By Evan Futterman

In an ever-evolving landscape of analytic and data-driven marketing, how are content creators supposed to know how much to personalize their websites for visitors? Content personalization can take a fair bit of work, usually requiring research into which demographics are interested in their products and services, as well as at what point in the lifecycle stage the visitor is in terms of making a purchase. However, the effort is well worth it: Personalization enhances your inbound strategies, offering website users an experience that feels geared specifically toward them. Here are some considerations to keep in mind when gauging the right level of content personalization:

Start Broad and Get More Specific

Let’s say, for example, that you can break down your customers into different buyer personas and know exactly what lifecycle stage they are in. You may now find that you have a large amount of segments that you must be able to reach out to. Creating all this segmented content could be extremely time-consuming, with the risk that it may not even be effective.

A good strategy for ensuring you are creating content in an efficient manner is to start off broad while collecting data so that you can optimize your content based on the behavior of your visitors. Using a marketing framework such as HubSpot, you can track the behavior of your visitors’ clicks, as well as segment them into categories based on information they provide in form fields. When creating content aimed at a certain demographic segment, don’t get too granular. If your content is extremely specific to a certain market segment, it may not apply to others who are interested in your content but don’t fit neatly into the persona you have identified them to be.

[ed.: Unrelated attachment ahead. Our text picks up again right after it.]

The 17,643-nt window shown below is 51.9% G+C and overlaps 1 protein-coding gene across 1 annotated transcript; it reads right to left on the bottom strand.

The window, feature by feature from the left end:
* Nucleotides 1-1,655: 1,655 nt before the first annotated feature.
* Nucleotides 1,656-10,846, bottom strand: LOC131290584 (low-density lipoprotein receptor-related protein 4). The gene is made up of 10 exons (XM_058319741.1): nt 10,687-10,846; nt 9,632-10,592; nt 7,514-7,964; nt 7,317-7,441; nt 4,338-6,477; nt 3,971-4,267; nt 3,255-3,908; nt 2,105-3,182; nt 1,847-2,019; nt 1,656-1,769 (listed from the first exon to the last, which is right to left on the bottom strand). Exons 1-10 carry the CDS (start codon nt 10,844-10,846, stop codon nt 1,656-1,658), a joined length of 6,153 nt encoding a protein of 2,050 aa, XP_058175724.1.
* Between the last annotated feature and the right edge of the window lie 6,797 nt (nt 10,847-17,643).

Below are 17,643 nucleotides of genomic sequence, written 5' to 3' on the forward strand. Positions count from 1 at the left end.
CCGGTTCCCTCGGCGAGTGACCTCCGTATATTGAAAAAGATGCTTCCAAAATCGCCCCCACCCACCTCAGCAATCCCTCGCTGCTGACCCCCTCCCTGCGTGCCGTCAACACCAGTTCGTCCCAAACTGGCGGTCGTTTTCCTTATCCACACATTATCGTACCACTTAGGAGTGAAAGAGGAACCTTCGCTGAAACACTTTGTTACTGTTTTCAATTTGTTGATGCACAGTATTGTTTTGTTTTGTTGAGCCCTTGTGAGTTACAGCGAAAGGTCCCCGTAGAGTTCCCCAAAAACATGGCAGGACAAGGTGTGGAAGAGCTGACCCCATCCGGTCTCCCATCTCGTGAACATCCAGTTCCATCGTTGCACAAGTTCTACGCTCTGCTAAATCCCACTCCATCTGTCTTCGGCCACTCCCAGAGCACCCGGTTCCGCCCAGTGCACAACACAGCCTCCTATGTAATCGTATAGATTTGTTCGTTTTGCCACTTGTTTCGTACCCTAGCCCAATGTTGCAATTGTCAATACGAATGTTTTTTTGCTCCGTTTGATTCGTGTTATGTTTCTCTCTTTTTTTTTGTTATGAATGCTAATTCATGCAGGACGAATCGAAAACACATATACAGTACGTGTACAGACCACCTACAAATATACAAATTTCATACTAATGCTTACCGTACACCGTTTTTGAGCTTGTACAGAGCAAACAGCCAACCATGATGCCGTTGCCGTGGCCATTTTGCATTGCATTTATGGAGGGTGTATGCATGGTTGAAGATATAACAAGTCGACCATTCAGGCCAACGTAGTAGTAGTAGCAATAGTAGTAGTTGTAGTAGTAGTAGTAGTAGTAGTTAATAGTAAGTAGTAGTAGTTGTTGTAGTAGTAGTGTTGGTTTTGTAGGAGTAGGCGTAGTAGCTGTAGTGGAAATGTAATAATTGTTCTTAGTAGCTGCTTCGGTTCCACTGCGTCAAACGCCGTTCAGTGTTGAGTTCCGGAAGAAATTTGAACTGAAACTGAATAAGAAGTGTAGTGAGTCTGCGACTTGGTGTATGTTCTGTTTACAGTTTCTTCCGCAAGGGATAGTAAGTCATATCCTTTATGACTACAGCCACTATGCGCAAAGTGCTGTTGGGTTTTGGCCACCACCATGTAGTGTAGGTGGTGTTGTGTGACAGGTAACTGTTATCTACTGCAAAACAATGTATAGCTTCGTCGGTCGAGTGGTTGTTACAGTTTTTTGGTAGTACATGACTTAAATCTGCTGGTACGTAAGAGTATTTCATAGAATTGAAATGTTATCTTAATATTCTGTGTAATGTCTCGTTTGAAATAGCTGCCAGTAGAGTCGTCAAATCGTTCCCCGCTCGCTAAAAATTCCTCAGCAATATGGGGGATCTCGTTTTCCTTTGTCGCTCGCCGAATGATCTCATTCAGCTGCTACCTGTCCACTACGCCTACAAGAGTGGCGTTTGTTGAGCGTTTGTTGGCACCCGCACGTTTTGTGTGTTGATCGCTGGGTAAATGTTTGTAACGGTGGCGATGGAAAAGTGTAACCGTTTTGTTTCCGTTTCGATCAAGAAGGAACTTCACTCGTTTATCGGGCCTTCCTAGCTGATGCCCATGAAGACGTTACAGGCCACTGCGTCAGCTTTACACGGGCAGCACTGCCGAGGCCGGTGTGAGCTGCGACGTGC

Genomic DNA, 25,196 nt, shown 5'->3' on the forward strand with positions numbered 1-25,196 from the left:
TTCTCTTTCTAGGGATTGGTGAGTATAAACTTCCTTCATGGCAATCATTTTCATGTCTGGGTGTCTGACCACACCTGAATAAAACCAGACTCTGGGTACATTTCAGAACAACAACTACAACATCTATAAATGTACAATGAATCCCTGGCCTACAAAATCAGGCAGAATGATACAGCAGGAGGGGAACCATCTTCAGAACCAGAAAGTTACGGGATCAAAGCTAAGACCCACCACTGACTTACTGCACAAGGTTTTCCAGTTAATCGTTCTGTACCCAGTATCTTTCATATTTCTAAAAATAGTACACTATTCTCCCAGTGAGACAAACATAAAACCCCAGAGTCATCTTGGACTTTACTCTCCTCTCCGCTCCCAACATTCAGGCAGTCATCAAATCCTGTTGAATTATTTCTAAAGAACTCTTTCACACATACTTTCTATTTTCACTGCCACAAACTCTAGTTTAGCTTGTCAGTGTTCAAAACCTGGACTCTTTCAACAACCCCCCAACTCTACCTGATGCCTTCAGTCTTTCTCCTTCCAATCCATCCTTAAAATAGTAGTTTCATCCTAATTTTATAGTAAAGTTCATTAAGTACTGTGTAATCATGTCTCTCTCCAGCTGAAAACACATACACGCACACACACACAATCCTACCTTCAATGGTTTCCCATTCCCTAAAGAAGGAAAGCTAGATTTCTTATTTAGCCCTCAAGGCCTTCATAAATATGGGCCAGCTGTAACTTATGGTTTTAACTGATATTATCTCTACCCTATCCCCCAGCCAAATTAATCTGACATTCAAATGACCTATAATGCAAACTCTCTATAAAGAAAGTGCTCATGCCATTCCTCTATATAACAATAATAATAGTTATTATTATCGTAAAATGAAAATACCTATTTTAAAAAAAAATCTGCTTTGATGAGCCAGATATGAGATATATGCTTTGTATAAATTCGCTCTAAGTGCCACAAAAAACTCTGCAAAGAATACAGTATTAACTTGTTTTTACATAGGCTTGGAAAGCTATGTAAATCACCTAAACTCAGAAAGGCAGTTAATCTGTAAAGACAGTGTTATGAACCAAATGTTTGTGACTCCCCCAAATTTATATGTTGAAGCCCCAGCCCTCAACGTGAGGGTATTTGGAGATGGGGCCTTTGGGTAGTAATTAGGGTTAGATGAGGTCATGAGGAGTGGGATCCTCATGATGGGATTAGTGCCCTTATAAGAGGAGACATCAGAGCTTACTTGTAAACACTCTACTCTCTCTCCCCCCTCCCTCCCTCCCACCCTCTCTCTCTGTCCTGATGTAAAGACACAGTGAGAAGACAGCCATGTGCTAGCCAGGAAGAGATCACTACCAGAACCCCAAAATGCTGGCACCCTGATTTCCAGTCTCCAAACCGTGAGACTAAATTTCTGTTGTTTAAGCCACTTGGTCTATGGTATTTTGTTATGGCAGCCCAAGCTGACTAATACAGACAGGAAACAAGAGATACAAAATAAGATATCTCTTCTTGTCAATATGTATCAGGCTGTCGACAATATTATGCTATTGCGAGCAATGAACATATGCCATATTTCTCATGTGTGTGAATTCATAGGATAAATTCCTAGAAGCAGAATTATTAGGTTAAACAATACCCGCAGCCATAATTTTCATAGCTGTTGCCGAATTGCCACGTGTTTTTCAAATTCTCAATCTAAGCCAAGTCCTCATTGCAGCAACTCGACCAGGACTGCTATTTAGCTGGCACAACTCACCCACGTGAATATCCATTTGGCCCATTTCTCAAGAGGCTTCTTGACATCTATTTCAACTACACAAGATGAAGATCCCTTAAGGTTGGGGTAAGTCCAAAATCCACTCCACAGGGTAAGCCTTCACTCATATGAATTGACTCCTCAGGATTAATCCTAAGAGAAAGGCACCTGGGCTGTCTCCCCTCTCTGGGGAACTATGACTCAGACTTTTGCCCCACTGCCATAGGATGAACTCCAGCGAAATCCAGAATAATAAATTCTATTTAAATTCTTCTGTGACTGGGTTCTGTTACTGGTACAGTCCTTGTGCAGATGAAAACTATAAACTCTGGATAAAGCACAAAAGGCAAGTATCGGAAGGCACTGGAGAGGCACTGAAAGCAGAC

Once you have broad-based segmentation and the ability to collect data based on user behavior, you can become more specific with your content by linking to the more granular content from the high-level content. This ensures you aren’t pushing specific content on users who are still interested in your offerings but not necessarily the segmentation you are offering them.

Keep Your Finger on the Pulse

Segmenting out content for personalization can be a lot of work. Make sure to appeal to your visitors without simply rehashing information that can easily be found from other sources. When writing your content, offer fresh ideas and provide valuable content. By keeping up on the latest trends in your industry, you will be able to keep engagement high, increase the likelihood of the content being shared, and more likely convert visitors into leads and then, hopefully, customers. In other words, don’t dilute your content as you move from broad to more specific content.

Use Dynamic Content for Testing

If you have the ability to track your website visitors’ behavior with cookies or other marketing tools, introducing dynamic content can help you extend more specific offers in some of your broader content. Using something such as HubSpot’s Smart Content tool can help you test what kind of personalization is actually working to engage your visitors so that you are targeting them accurately. Once you receive some behavior data, you will have a much better idea of how much personalization is really necessary in order to nurture customers into leads and, ultimately, sales.

Don’t Be Overly Personal